Having detected prominent expression of TMEM192 in brain, we tried to elucidate the distribution of this protein within this organ. Therefore, we utilised the lacZ reporter that is under the control of the TMEM192 promotor as part of the tm1a allele. Brain cryosections of mice homozygous for this allele were used for histochemical visualization of β-galactosidase activity using Xgal as substrate (Figure 6C). Labelling was most prominent in the hippocampus area. There, highest reporter activity was observed in the CA1 region, whereas very little was detected in the dentate gyrus (DG). Furthermore, lacZ-positive cells were observed in the cortex and within the Purkinje cell layer of the cerebellum (Figure 6C). Unfortunately, this approach was not applicable to other tissues than brain, since endogenous β-galactosidase activity caused significant background staining thereby preventing reliable discrimination of the lacZ activity. Therefore, we tried to apply our TMEM192 antibody, which reliably visualized overexpressed murine TMEM192 by indirect immunofluorescence (Figure 1C), for detection of endogenous TMEM192 in murine cell lines and tissues. In most cases, applicability of this antibody for in situ detection of endogenous TMEM192 was very limited. When used for immunohistochemical stainings of brain sections, it revealed a weak pattern of vesicular structures in wild type brain which was absent in TMEM192-deficient brain tissues. These vesicular structures resembled lysosomes and thereby support a lysosomal localisation of endogenous murine TMEM192 (Figure 6D).

We analysed if TMEM192 deficiency leads to histopathological changes in the brain, with a particular focus on the hippocampus, cortex and cerebellum where - based on the X-Gal staining - TMEM192 is expressed (Figure 6E). These areas showed no alteration in histoarchitecture in comparison to wild type, as seen in the depicted representative hematoxylin/eosin-stained sections. We also excluded gross defects in myelination, a major loss of neurons as well an astro- or microgliosis (Supplementary Figure 3). This was further substantiated by Western blot analysis demonstrating comparable levels of myelin basic protein (MBP) and glial fibrillary acidic protein (GFAP) in wild type and TMEM192-/- brains (Figure 6F). Since lysosomal storage at an early stage may histologically not be detected, we determined the specific β-Hexosaminidase activity in total brain lysates, which was similar in both genotypes (not shown). Furthermore, no accumulation or maturation defect of Cathepsin D was seen upon TMEM192 deficiency. Therefore, also biochemical analysis indicates regular lysosomal function in the central nervous system of TMEM192-/- mice.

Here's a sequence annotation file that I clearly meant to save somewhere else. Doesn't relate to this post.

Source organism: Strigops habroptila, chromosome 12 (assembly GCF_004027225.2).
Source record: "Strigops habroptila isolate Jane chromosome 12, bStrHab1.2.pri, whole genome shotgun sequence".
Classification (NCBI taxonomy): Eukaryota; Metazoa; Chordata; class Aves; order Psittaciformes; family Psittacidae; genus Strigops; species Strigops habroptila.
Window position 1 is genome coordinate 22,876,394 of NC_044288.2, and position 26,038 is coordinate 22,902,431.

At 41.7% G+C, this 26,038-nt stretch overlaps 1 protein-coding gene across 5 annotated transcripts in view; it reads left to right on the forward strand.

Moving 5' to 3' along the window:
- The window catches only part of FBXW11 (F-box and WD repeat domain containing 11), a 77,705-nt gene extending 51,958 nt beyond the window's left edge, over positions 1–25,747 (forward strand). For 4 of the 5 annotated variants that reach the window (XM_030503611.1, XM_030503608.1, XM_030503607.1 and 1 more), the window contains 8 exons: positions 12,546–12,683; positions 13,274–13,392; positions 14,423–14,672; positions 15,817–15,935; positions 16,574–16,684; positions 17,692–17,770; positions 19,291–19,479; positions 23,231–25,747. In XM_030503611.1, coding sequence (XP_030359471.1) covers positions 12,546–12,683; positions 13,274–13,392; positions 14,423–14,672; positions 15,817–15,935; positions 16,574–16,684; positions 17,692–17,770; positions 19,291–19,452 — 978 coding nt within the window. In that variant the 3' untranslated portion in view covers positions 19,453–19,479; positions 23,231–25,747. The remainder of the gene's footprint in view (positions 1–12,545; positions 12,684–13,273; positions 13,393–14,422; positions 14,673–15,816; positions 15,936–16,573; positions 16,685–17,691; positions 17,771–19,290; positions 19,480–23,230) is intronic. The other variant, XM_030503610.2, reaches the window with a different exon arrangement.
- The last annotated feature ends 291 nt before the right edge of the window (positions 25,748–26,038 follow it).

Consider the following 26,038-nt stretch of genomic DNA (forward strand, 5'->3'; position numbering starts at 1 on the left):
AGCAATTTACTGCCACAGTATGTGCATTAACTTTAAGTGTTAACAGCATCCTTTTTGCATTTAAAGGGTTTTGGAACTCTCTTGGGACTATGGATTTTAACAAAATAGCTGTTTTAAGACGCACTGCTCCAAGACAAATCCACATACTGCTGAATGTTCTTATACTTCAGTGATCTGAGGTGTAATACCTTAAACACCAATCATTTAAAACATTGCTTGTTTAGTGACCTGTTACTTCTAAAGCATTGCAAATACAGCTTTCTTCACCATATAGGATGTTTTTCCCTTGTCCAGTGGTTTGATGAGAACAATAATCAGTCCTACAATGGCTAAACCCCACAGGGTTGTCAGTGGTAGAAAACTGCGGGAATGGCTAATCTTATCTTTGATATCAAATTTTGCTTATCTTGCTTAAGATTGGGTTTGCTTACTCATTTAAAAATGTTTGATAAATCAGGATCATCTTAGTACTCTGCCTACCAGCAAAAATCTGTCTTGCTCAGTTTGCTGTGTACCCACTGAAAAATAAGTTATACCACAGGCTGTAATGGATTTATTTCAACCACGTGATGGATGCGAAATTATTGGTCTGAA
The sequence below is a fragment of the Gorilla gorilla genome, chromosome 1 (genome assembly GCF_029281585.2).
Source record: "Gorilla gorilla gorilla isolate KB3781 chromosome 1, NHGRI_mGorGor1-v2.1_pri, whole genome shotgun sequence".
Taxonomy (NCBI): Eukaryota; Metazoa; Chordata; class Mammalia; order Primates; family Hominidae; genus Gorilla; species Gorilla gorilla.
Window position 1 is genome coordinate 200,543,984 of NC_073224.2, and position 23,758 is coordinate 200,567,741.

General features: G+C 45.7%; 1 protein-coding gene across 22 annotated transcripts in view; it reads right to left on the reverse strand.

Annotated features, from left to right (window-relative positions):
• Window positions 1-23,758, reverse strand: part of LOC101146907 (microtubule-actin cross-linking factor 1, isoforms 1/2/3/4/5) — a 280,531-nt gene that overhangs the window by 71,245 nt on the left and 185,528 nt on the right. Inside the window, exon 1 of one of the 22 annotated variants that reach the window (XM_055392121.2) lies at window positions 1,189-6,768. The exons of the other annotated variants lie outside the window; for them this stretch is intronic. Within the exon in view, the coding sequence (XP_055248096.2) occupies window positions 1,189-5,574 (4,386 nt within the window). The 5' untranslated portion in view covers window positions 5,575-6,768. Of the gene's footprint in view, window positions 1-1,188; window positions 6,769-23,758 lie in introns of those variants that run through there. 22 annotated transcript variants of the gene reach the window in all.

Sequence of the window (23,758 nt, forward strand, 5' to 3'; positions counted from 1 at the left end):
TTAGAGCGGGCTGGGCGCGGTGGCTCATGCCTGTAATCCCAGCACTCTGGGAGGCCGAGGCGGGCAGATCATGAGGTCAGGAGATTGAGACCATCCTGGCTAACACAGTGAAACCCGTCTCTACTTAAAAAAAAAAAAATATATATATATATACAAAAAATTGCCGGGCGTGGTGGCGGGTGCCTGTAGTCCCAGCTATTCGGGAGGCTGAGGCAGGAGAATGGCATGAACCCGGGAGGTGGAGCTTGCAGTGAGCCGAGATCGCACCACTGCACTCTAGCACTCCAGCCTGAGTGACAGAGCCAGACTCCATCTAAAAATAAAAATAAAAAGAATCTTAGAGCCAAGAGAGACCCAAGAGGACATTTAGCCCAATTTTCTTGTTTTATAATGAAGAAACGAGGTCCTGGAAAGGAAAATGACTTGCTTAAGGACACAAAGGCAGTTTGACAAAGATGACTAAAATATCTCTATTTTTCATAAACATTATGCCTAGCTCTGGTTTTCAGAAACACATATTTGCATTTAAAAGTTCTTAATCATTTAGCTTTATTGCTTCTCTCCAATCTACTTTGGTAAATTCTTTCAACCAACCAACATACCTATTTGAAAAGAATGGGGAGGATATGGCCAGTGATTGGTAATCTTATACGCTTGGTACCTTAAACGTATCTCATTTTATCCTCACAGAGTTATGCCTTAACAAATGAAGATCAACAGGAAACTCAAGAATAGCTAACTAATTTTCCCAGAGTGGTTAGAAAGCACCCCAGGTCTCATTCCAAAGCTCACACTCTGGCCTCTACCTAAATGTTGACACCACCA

No obvious neurodegeneration and lysosomal pathology in the brain of TMEM192-deficient mice.

Figure 6: No obvious neurodegeneration and lysosomal pathology in the brain of TMEM192-deficient mice. A. Genotype distribution among off-spring (n = 203 mice) from heterozygous matings of mice carrying the Post-Cre knockout allele (tm1d). Nomenclature is as follows: +/+, wild type; +/-, heterozygous; -/-, TMEM192 knockout. B. Comparison of body weight of age- and sex-matched wild type and TMEM192-/- mice. Mean + SD, n = 16 per genotype, ns non-significant, unpaired, two tailed Student’s t test. C. Distribution of TMEM192 expression in mouse brain. Brain sections from homozygous mice with the tm1a allele (TMEM192A/A) and wild type mice as negative control were subjected to X-gal staining in order to visualize activity of the β-galactosidase reporter which is part of the tm1a allele. Mice were transcardially perfused with 4% PFA and cryosections were prepared. Scale bars: 2000 µm, overview; 500 µm,cortex (CTX) and cerebellum (CBX); 200 µm, hippocampus (HP). D. Immunohistochemical staining of TMEM192 in cortical brain sections from wild type mice. Cryosections from perfusion-fixed brains (4% PFA) were used. Diaminobenzidine was employed for visualization. To control for unspecific labelling, sections from TMEM192-/- brains were stained in parallel. TMEM192-positive vesicular structures are marked with arrow-heads. Scale bar = 250 µm. E. Representative brain sections from wild type and TMEM192-/- mice stained with hematoxylin and eosin demonstrated regular architecture of TMEM192-/- cortex, cerebellum and hippocampus (CA1 region). Staining was performed on paraffin sections from immersion-fixed brains (4% PFA). Scale bar: 100 µm. F. Total brain lysates from wild type and TMEM192-/- mice were generated and analysed by Western blotting with antibodies against TMEM192, myelin basic protein (MBP), glial fibrillary acidic protein, and cathepsin D. As loading control, the membrane was re-detected with anti-GAPDH. In B, D, E and G a two tailed Student’s t test was performed. No statistical significant difference between wild type and TMEM192-deficient cells was observed.